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# Evidence for interaction in Bayesian RM ANOVA

Hi, I would like to ask regarding the optimal analysis for interaction (within-by-within) term of two main factors. In particular, I would like to better understand how to estimate BFincl for the interaction and thus whether the effects should be calculated "Across all models" or "Across matched models".

As far as I understand, "matched models" should be preferred to evaluate the interaction term, since this strips the possible influences of main effects. For example, if I have 2 main factors (A,B) +1 interaction, the "matched models" allows me to estimate BFincl by comparing a model (A+B) against (A+B+A*B), thus to evaluate the evidence for (or "additive value" of) the interaction term. Is it correct that one should estimate matched models to get the BF estimate for the interaction term (ad least when the model is relatively simple)? Or is there a situation when "across all models" should be preferred for interaction terms?

Secondarily, following the same rationale, should "matched models" be also preferred for main effects?

I attended the latest JASP Bayesian workshop and did not notice this option, at least not realizing it may be that important to ask about it in more detail, so I hope I can get a kind of beginner-friendly response here. The thing is that reviewers of our paper asked to perform BF for RM ANOVA and "all models" versus "matched models" selection makes a difference (BF incl = 4.67 versus 1.17), i.e., while the former analysis of effects suggest moderate evidence (thus warranting a further investigation), the later suggests absence of evidence (please see the results below).

MM

• Hi Martin,

That's a good question. Unfortunately, there is no immediate "correct" answer, but rather there are two trains of thought. Originally inclusion probabilities (and thus inclusion Bayes factors) were computed by considering all models with an effect and pitting those against all models without that effect. The original approach is very sensible as long as there are no interactions, but when there are interactions then things get a bit odd. See the post by Sebastian Mathot which discusses this in-depth, and which lead to matched models being implemented in JASP (https://www.cogsci.nl/blog/interpreting-bayesian-repeated-measures-in-jasp). It's worthwhile to point out that the two approaches are identical when there are no interaction effects.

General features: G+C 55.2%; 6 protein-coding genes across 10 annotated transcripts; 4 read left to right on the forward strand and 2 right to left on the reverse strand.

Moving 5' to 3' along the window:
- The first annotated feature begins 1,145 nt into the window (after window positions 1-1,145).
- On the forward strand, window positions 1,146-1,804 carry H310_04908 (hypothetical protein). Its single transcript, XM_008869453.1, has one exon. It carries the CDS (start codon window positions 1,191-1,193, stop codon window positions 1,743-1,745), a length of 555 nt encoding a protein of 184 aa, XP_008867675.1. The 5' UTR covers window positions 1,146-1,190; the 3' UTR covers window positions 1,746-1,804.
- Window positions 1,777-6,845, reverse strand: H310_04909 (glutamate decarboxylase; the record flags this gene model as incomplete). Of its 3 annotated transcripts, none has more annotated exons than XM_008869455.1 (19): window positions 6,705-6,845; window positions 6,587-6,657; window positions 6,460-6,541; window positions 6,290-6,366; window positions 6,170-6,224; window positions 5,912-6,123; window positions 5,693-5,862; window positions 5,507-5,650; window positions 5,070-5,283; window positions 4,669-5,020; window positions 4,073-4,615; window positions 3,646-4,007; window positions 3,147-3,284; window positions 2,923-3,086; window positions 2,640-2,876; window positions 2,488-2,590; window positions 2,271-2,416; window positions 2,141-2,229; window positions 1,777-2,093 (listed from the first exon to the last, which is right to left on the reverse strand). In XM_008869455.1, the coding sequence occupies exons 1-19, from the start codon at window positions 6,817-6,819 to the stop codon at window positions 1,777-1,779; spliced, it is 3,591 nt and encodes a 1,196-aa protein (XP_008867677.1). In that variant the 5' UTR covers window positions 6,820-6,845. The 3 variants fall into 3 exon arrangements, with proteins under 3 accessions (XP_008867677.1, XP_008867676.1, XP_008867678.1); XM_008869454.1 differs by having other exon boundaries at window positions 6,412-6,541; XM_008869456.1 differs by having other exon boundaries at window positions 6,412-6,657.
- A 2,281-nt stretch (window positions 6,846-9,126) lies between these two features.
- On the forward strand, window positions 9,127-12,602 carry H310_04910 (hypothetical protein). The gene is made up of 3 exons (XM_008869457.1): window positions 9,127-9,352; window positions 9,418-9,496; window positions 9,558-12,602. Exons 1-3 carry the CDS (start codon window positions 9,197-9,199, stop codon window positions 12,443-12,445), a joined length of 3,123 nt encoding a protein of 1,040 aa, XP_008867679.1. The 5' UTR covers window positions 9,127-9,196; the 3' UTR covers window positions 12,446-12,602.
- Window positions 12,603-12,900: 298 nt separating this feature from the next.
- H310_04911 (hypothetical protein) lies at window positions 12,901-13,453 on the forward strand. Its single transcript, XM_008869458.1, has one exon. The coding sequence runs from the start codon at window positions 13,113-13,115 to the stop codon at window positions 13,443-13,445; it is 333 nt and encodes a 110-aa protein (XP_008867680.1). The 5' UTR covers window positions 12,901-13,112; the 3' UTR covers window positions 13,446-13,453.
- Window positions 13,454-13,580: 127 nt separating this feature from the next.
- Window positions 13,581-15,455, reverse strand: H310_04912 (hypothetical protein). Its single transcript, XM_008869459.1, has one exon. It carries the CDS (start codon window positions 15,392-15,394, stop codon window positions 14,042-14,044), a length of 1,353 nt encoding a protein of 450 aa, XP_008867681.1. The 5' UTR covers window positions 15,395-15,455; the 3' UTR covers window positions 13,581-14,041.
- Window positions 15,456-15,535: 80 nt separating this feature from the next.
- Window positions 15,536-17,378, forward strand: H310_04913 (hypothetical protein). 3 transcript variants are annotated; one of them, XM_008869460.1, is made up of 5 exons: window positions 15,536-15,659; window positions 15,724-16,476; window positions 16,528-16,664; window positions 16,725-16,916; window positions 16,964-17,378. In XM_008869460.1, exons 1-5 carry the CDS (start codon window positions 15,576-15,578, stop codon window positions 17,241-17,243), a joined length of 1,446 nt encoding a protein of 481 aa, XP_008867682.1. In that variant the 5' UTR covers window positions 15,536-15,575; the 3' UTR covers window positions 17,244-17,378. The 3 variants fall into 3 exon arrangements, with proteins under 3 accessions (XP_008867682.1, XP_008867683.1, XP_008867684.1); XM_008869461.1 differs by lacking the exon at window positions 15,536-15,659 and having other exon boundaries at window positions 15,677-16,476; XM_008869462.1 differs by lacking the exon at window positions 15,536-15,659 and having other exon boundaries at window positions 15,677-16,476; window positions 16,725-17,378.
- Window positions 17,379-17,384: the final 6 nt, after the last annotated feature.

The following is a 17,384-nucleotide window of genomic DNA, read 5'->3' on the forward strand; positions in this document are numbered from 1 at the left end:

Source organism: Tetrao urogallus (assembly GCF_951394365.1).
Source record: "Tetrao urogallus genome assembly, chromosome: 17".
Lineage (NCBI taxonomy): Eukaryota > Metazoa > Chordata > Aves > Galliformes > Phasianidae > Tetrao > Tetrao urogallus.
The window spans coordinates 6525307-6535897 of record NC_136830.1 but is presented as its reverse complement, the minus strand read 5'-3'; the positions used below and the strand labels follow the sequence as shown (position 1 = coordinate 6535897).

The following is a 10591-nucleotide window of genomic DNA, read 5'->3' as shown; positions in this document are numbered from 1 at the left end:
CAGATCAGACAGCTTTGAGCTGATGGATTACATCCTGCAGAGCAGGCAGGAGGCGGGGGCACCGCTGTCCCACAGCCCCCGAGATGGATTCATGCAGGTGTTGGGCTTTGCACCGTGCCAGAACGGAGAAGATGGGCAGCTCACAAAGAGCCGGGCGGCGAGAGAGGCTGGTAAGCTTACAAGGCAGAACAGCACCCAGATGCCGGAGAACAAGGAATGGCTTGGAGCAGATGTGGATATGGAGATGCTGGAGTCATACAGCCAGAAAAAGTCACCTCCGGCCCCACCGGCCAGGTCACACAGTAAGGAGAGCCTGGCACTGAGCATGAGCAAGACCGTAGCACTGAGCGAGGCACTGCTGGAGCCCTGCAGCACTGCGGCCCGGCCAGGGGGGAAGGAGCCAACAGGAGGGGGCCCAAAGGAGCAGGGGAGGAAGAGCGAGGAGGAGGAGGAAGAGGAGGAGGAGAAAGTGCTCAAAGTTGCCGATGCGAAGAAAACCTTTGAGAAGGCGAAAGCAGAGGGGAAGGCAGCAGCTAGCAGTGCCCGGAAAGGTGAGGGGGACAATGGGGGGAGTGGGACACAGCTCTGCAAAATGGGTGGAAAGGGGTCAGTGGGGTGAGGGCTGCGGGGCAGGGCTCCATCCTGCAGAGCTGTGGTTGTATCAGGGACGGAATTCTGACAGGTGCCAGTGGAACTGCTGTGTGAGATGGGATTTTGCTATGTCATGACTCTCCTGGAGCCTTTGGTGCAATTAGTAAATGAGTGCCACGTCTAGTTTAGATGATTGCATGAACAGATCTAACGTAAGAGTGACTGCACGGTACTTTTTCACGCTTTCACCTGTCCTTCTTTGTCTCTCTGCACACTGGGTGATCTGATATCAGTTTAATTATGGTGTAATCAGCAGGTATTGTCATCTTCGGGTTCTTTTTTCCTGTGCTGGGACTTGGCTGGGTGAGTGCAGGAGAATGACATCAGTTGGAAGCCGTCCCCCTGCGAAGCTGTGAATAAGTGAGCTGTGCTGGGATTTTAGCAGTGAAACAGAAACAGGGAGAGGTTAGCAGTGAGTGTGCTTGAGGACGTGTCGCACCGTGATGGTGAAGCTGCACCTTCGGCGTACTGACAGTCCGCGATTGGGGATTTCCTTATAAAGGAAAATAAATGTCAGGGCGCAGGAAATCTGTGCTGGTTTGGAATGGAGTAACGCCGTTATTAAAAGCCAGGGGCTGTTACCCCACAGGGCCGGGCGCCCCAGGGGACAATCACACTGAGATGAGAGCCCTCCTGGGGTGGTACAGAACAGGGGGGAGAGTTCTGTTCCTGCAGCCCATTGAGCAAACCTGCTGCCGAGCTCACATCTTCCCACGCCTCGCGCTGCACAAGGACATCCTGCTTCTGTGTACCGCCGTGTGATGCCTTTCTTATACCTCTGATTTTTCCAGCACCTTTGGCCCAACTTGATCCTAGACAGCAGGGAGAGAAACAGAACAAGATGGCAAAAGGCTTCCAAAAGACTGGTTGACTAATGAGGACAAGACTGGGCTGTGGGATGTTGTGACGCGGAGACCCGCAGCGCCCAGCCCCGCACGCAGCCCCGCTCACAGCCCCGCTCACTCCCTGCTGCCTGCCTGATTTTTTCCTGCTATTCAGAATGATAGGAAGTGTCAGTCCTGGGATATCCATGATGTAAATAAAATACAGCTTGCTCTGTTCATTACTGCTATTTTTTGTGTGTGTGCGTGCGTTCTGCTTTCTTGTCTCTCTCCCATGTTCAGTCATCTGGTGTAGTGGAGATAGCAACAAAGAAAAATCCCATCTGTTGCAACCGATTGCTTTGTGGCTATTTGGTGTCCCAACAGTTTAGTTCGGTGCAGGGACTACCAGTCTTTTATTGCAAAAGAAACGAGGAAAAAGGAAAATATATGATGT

I personally prefer matched models as I find the competing sets of models more sensible, both for main effects and for interaction effects. However, I should point out that there is, as far as I know, no theory/ statistical literature that properly compares the two approaches, so I do not have any references to back up my position.

For example, if I have 2 main factors (A,B) +1 interaction, the "matched models" allows me to estimate BFincl by comparing a model (A+B) against (A+B+A*B), thus to evaluate the evidence for (or "additive value" of) the interaction term. Is it correct that one should estimate matched models to get the BF estimate for the interaction term (ad least when the model is relatively simple)?

That is correct, in this case the matched models approach compares A+B+A*B to A+B, which is essentially a direct comparison of two models and the inclusion BF is identical to the Bayes factor that directly compares the two models.

Or is there a situation when "across all models" should be preferred for interaction terms?

In this example, "matched models" shows the benefit of including the interaction over just the two main effects. "Across all models" pits the one model with the interaction effect against all other models, which is a very different comparison. In your case, I think that the matched models approach is more appropriate. In general, it really depends on the question you want to answer.

Cheers,

Don

• Thank you Don,

I really appreciate your response, reference, and support your team provides! It's just amazing!

Best, M.